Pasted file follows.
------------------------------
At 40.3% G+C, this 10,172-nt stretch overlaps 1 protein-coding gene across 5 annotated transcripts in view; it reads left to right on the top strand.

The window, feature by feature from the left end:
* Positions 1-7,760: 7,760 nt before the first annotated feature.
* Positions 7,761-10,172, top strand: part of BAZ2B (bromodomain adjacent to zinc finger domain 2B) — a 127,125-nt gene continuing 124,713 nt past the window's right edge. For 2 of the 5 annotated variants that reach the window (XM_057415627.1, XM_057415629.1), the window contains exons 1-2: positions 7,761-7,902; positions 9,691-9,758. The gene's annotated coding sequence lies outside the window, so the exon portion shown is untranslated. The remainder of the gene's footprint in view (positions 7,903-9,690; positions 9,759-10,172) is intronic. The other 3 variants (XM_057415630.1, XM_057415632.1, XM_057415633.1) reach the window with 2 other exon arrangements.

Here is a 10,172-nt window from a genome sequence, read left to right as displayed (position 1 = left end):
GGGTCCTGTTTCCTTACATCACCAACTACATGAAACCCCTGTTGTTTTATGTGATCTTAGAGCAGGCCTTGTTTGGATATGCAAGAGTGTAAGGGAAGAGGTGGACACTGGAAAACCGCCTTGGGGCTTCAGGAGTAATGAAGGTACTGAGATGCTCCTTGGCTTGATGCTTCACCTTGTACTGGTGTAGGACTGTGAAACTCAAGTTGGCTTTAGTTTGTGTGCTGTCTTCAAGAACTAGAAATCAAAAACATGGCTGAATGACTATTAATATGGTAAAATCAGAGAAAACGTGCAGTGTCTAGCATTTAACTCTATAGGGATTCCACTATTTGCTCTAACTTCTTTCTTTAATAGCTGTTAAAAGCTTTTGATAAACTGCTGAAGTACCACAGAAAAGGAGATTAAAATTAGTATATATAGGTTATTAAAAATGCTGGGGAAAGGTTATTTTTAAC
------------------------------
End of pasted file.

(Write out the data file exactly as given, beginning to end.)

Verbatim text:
At 40.3% G+C, this 10,172-nt stretch overlaps 1 protein-coding gene across 5 annotated transcripts in view; it reads left to right on the top strand.

The window, feature by feature from the left end:
* Positions 1-7,760: 7,760 nt before the first annotated feature.
* Positions 7,761-10,172, top strand: part of BAZ2B (bromodomain adjacent to zinc finger domain 2B) — a 127,125-nt gene continuing 124,713 nt past the window's right edge. For 2 of the 5 annotated variants that reach the window (XM_057415627.1, XM_057415629.1), the window contains exons 1-2: positions 7,761-7,902; positions 9,691-9,758. The gene's annotated coding sequence lies outside the window, so the exon portion shown is untranslated. The remainder of the gene's footprint in view (positions 7,903-9,690; positions 9,759-10,172) is intronic. The other 3 variants (XM_057415630.1, XM_057415632.1, XM_057415633.1) reach the window with 2 other exon arrangements.

Here is a 10,172-nt window from a genome sequence, read left to right as displayed (position 1 = left end):
GGGTCCTGTTTCCTTACATCACCAACTACATGAAACCCCTGTTGTTTTATGTGATCTTAGAGCAGGCCTTGTTTGGATATGCAAGAGTGTAAGGGAAGAGGTGGACACTGGAAAACCGCCTTGGGGCTTCAGGAGTAATGAAGGTACTGAGATGCTCCTTGGCTTGATGCTTCACCTTGTACTGGTGTAGGACTGTGAAACTCAAGTTGGCTTTAGTTTGTGTGCTGTCTTCAAGAACTAGAAATCAAAAACATGGCTGAATGACTATTAATATGGTAAAATCAGAGAAAACGTGCAGTGTCTAGCATTTAACTCTATAGGGATTCCACTATTTGCTCTAACTTCTTTCTTTAATAGCTGTTAAAAGCTTTTGATAAACTGCTGAAGTACCACAGAAAAGGAGATTAAAATTAGTATATATAGGTTATTAAAAATGCTGGGGAAAGGTTATTTTTAAC